# Are (X+Y) and (X-Y) independent?

Homework Statement:
joint distribution p(x,y):
\begin{array}{|c|c|c|c|}
\hline & \frac xy & 0 & 1 \\
\hline & 0 & .5 & .2 \\
\hline & 1 & .2 & .1 \\
\hline
\end{array}
Relevant Equations:
compute the marginal pmf from joint pmf: for x sum all of the probablities in one column
for y: sum all probabilities in one row

test for independence: if x(n)y(n) = x,y(n) then for all n then it is independent
I have x(0) = .7 x(1) = .3, y(0)=.7 y(1) = .3

since x,y(0) = .5 =/= x(0)y(0), x(0)y(0) = .49, x and y are dependent

now I need to determine whether x and y are independent or not

for x+y
$\begin{array}{|c|c|c|c|} \hline x+y & 0 & 1 & 2 \\ \hline p(x+y) & .49 & .42 & .09 \\ \hline \end{array}$

but how can I possibly determine x-y? since the domain will be 0 1 and -1 how can I determine -1?

## Answers and Replies

Homework Helper
Dearly Missed
I have x(0) = .7 x(1) = .3, y(0)=.7 y(1) = .3

since x,y(0) = .5 =/= x(0)y(0), x(0)y(0) = .49, x and y are dependent

now I need to determine whether x and y are independent or not

for x+y
$\begin{array}{|c|c|c|c|} \hline x+y & 0 & 1 & 2 \\ \hline p(x+y) & .49 & .42 & .09 \\ \hline \end{array}$

but how can I possibly determine x-y? since the domain will be 0 1 and -1 how can I determine -1?
What is stopping you from computing 0-1?

What is stopping you from computing 0-1?

I'm guessing I just take the negative of 1? I'm not sure, it seems to me, like for example, if this was rolling dice, that you can't have a -1. I'm probably just not understanding the concept though..

and how do I prove that X+Y and X-Y are independent anyways? I can't construct a joint distribution from marginal distributions (which X+Y and X-Y would be.)

Homework Helper
Dearly Missed
I'm guessing I just take the negative of 1? I'm not sure, it seems to me, like for example, if this was rolling dice, that you can't have a -1. I'm probably just not understanding the concept though..

and how do I prove that X+Y and X-Y are independent anyways? I can't construct a joint distribution from marginal distributions (which X+Y and X-Y would be.)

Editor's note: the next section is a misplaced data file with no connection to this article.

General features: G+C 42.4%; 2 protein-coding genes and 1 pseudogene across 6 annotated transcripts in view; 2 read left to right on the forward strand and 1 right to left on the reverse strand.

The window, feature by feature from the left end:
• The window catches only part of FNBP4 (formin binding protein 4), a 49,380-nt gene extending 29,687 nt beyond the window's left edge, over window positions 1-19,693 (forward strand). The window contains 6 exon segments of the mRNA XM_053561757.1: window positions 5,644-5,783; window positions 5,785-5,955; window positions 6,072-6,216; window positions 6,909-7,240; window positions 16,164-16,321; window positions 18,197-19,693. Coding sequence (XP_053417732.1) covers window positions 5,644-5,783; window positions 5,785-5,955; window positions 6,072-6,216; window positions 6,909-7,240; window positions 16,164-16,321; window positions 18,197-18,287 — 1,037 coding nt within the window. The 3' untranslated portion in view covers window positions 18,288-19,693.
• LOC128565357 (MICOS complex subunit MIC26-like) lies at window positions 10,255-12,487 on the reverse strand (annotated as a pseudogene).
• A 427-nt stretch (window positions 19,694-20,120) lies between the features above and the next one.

You are over-thinking it. Just perform X-Y and let X and Y be whatever they want to be. If X > Y, X-Y will b e >0; if X < Y, X-Y will be < 0. That's all there is to it!

Hmm

When computing X+Y, I have a domain of: 0 1 2

I can compute 0 by the product of Px(0)Py(0) = .7*.7 = .49 = X+Y(0)
I can compute 1 by Px(0)Py(1) + Px(1)Py(0) = 42/100 = .42 = X+Y(1)
I can compute 2 by Px(1)Py(1) = .3*.3 = .09 = X+Y(2)

Now X-Y has domain: -1, 0,1

How do I compute -1 given that my marginal probabilities are: Px(0) = .7, Px(1) = .3, Py(0) = .7, Py(1) = .3

There is no way to get -1 from 0+0, 0+1 or 1+1

Gold Member
edit: I misread the post. Follow along with what Ray said.

Hmm I think what I was doing wrong is computing X+Y and X-Y from the marginal distribution, when I should be computing it from the joint distribution

so for
:x+y
$\begin{array}{|c|c|c|c|} \hline x+y & 0 & 1 & 2 \\ \hline p(x+y) & .5 & .4 & .1 \\ \hline \end{array}$

not

for x+y
$\begin{array}{|c|c|c|c|} \hline x+y & 0 & 1 & 2 \\ \hline p(x+y) & .49 & .42 & .09 \\ \hline \end{array}$

Homework Helper
Dearly Missed
Hmm

When computing X+Y, I have a domain of: 0 1 2

I can compute 0 by the product of Px(0)Py(0) = .7*.7 = .49 = X+Y(0)
I can compute 1 by Px(0)Py(1) + Px(1)Py(0) = 42/100 = .42 = X+Y(1)
I can compute 2 by Px(1)Py(1) = .3*.3 = .09 = X+Y(2)

Now X-Y has domain: -1, 0,1

How do I compute -1 given that my marginal probabilities are: Px(0) = .7, Px(1) = .3, Py(0) = .7, Py(1) = .3

There is no way to get -1 from 0+0, 0+1 or 1+1
Right: for X+Y you can never get -1. However, that was not the issue: you want to compute X-Y, and for that you can certainly get -1 (but you can never get 2).

I see. So the table for X-Y will be:

for x+y
$\begin{array}{|c|c|c|c|} \hline x-y & -1 & 0 & 1 \\ \hline p(x-y) & .2 & .6 & .2 \\ \hline \end{array}$

Gahh I'm a moron. I think this is what it will be:

x+y:
$\begin{array}{|c|c|c|c|} \hline x+y & 0 & 1 & 2 \\ \hline p(x+y) & .5 & .4 & .1 \\ \hline \end{array}$

x-y:
$\begin{array}{|c|c|c|c|} \hline x+y & -1 & 0 & 1 \\ \hline p(x+y) & .6 & .4 & 0 \\ \hline \end{array}$

does this seem right now

Gold Member
I'm guessing I just take the negative of 1? I'm not sure, it seems to me, like for example, if this was rolling dice, that you can't have a -1. /QUOTE]
No, but you can have the difference in the values of the faces equal -1. Or -2. The sums, differences are not modeling throws of dice.

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Homework Helper
Gold Member
Gahh I'm a moron. I think this is what it will be:

x+y:
$\begin{array}{|c|c|c|c|} \hline x+y & 0 & 1 & 2 \\ \hline p(x+y) & .5 & .4 & .1 \\ \hline \end{array}$

Correct

x-y:
$\begin{array}{|c|c|c|c|} \hline x+y & -1 & 0 & 1 \\ \hline p(x+y) & .6 & .4 & 0 \\ \hline \end{array}$
Check your second one. Should start like:
$\begin{array}{|c|c|c|c|} \hline x\color{red} - y & -1 & 0 & 1 \\ \hline p(x\color{red} -y) & ? & ? & ? \\ \hline \end{array}$
and you need to check the probabilities.

Correct

Check your second one. Should start like:
$\begin{array}{|c|c|c|c|} \hline x\color{red} - y & -1 & 0 & 1 \\ \hline p(x\color{red} -y) & ? & ? & ? \\ \hline \end{array}$
and you need to check the probabilities.

Ahh sorry, meant to write:

x-y:
$\begin{array}{|c|c|c|c|} \hline x-y & -1 & 0 & 1 \\ \hline p(x-y) & .2 & .6 & .2 \\ \hline \end{array}$

The probabilities add up to 1 so I think its correct? Does this seem right to you?

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